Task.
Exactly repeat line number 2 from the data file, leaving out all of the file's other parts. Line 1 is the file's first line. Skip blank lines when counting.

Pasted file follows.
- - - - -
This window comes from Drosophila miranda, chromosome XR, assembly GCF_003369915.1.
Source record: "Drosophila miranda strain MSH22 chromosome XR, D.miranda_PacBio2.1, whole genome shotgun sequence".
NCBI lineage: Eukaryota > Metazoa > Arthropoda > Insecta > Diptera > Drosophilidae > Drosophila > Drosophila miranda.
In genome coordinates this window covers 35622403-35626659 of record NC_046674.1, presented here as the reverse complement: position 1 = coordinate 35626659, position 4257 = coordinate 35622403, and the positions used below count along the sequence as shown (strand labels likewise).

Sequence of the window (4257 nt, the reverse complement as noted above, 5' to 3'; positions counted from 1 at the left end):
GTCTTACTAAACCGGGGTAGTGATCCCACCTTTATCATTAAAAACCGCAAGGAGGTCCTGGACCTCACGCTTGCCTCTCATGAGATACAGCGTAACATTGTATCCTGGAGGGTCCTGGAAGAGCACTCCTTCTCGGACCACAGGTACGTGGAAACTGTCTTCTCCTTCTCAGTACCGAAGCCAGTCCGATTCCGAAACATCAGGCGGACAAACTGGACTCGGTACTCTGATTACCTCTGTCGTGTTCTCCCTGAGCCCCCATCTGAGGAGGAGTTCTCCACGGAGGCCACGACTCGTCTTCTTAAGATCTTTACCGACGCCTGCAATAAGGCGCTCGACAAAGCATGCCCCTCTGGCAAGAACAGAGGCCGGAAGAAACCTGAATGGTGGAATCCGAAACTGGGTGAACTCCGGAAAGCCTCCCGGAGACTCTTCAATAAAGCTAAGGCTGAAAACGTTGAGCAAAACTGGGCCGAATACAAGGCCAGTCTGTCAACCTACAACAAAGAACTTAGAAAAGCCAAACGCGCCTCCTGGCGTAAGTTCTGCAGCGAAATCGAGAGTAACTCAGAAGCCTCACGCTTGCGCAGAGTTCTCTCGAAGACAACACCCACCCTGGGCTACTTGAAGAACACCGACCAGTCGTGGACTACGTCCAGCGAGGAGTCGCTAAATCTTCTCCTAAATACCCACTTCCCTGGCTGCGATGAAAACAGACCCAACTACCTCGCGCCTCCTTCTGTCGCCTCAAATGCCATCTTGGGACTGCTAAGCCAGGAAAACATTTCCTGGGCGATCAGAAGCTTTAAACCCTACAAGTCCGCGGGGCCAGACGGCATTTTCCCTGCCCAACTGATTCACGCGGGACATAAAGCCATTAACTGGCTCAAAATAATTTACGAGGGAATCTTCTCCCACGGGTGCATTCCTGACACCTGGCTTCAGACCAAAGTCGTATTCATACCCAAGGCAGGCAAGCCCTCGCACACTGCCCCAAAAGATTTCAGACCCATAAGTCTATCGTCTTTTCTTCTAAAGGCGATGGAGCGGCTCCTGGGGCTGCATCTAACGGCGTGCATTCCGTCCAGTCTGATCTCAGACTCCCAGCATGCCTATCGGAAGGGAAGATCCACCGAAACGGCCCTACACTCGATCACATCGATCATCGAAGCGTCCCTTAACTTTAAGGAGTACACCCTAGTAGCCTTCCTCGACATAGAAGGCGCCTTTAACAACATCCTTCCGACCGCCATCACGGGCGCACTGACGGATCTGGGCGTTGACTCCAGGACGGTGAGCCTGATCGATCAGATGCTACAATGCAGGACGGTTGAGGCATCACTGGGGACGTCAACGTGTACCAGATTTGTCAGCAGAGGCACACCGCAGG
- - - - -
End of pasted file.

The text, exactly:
Source record: "Drosophila miranda strain MSH22 chromosome XR, D.miranda_PacBio2.1, whole genome shotgun sequence".